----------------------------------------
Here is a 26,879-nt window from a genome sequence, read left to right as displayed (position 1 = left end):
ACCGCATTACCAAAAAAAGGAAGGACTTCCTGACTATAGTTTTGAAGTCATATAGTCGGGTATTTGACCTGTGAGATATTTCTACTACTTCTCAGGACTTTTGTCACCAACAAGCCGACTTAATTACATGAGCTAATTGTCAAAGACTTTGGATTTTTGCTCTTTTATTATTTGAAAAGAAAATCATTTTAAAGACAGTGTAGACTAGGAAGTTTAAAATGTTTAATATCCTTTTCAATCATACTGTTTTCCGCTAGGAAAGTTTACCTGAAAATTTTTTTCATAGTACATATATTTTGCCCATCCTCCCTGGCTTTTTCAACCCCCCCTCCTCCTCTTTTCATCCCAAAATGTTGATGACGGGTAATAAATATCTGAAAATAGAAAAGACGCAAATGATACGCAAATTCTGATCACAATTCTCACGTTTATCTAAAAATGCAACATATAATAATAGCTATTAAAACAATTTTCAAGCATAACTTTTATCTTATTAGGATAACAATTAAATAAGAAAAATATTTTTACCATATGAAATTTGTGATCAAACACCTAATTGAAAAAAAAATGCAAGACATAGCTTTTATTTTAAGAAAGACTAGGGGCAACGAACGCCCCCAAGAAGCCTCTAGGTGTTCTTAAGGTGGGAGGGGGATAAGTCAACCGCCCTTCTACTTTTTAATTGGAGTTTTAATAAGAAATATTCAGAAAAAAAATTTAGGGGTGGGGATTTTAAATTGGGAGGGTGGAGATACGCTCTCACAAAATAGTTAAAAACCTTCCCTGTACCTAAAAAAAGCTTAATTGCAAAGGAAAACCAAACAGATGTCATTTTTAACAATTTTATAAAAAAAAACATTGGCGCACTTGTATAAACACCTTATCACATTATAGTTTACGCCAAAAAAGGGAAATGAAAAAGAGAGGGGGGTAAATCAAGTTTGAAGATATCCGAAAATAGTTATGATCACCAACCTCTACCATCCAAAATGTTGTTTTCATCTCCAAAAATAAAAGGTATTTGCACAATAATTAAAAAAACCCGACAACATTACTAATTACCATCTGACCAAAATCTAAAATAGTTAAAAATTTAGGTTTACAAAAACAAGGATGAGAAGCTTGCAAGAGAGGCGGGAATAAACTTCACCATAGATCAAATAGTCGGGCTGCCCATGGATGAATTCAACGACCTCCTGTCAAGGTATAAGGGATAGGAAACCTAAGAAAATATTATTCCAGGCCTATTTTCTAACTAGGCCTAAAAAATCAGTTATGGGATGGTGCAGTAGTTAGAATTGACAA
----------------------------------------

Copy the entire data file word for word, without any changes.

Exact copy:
Here is a 26,879-nt window from a genome sequence, read left to right as displayed (position 1 = left end):
ACCGCATTACCAAAAAAAGGAAGGACTTCCTGACTATAGTTTTGAAGTCATATAGTCGGGTATTTGACCTGTGAGATATTTCTACTACTTCTCAGGACTTTTGTCACCAACAAGCCGACTTAATTACATGAGCTAATTGTCAAAGACTTTGGATTTTTGCTCTTTTATTATTTGAAAAGAAAATCATTTTAAAGACAGTGTAGACTAGGAAGTTTAAAATGTTTAATATCCTTTTCAATCATACTGTTTTCCGCTAGGAAAGTTTACCTGAAAATTTTTTTCATAGTACATATATTTTGCCCATCCTCCCTGGCTTTTTCAACCCCCCCTCCTCCTCTTTTCATCCCAAAATGTTGATGACGGGTAATAAATATCTGAAAATAGAAAAGACGCAAATGATACGCAAATTCTGATCACAATTCTCACGTTTATCTAAAAATGCAACATATAATAATAGCTATTAAAACAATTTTCAAGCATAACTTTTATCTTATTAGGATAACAATTAAATAAGAAAAATATTTTTACCATATGAAATTTGTGATCAAACACCTAATTGAAAAAAAAATGCAAGACATAGCTTTTATTTTAAGAAAGACTAGGGGCAACGAACGCCCCCAAGAAGCCTCTAGGTGTTCTTAAGGTGGGAGGGGGATAAGTCAACCGCCCTTCTACTTTTTAATTGGAGTTTTAATAAGAAATATTCAGAAAAAAAATTTAGGGGTGGGGATTTTAAATTGGGAGGGTGGAGATACGCTCTCACAAAATAGTTAAAAACCTTCCCTGTACCTAAAAAAAGCTTAATTGCAAAGGAAAACCAAACAGATGTCATTTTTAACAATTTTATAAAAAAAAACATTGGCGCACTTGTATAAACACCTTATCACATTATAGTTTACGCCAAAAAAGGGAAATGAAAAAGAGAGGGGGGTAAATCAAGTTTGAAGATATCCGAAAATAGTTATGATCACCAACCTCTACCATCCAAAATGTTGTTTTCATCTCCAAAAATAAAAGGTATTTGCACAATAATTAAAAAAACCCGACAACATTACTAATTACCATCTGACCAAAATCTAAAATAGTTAAAAATTTAGGTTTACAAAAACAAGGATGAGAAGCTTGCAAGAGAGGCGGGAATAAACTTCACCATAGATCAAATAGTCGGGCTGCCCATGGATGAATTCAACGACCTCCTGTCAAGGTATAAGGGATAGGAAACCTAAGAAAATATTATTCCAGGCCTATTTTCTAACTAGGCCTAAAAAATCAGTTATGGGATGGTGCAGTAGTTAGAATTGACAA